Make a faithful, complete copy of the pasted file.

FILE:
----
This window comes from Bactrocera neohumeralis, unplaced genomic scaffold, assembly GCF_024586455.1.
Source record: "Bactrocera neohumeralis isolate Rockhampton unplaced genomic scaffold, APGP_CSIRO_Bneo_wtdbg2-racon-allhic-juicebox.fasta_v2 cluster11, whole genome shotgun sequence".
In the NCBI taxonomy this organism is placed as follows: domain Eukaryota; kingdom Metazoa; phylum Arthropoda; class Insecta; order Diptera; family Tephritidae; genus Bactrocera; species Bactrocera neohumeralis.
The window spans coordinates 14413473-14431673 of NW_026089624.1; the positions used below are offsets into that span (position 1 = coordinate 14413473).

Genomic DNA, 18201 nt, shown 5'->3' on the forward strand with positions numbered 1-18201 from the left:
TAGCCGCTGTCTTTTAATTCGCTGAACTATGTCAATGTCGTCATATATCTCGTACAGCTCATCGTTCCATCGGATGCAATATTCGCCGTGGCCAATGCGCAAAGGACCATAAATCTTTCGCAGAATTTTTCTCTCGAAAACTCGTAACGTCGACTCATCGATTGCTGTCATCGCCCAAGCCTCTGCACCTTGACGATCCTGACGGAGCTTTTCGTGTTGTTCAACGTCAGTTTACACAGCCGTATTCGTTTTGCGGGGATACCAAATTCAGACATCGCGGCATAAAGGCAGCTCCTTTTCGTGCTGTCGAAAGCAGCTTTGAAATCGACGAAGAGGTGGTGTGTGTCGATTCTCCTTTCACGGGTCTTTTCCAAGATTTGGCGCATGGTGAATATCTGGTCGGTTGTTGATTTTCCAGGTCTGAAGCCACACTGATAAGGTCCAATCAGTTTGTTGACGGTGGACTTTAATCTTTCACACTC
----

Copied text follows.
This window comes from Bactrocera neohumeralis, unplaced genomic scaffold, assembly GCF_024586455.1.
Source record: "Bactrocera neohumeralis isolate Rockhampton unplaced genomic scaffold, APGP_CSIRO_Bneo_wtdbg2-racon-allhic-juicebox.fasta_v2 cluster11, whole genome shotgun sequence".
In the NCBI taxonomy this organism is placed as follows: domain Eukaryota; kingdom Metazoa; phylum Arthropoda; class Insecta; order Diptera; family Tephritidae; genus Bactrocera; species Bactrocera neohumeralis.
The window spans coordinates 14413473-14431673 of NW_026089624.1; the positions used below are offsets into that span (position 1 = coordinate 14413473).

Genomic DNA, 18201 nt, shown 5'->3' on the forward strand with positions numbered 1-18201 from the left:
TAGCCGCTGTCTTTTAATTCGCTGAACTATGTCAATGTCGTCATATATCTCGTACAGCTCATCGTTCCATCGGATGCAATATTCGCCGTGGCCAATGCGCAAAGGACCATAAATCTTTCGCAGAATTTTTCTCTCGAAAACTCGTAACGTCGACTCATCGATTGCTGTCATCGCCCAAGCCTCTGCACCTTGACGATCCTGACGGAGCTTTTCGTGTTGTTCAACGTCAGTTTACACAGCCGTATTCGTTTTGCGGGGATACCAAATTCAGACATCGCGGCATAAAGGCAGCTCCTTTTCGTGCTGTCGAAAGCAGCTTTGAAATCGACGAAGAGGTGGTGTGTGTCGATTCTCCTTTCACGGGTCTTTTCCAAGATTTGGCGCATGGTGAATATCTGGTCGGTTGTTGATTTTCCAGGTCTGAAGCCACACTGATAAGGTCCAATCAGTTTGTTGACGGTGGACTTTAATCTTTCACACTC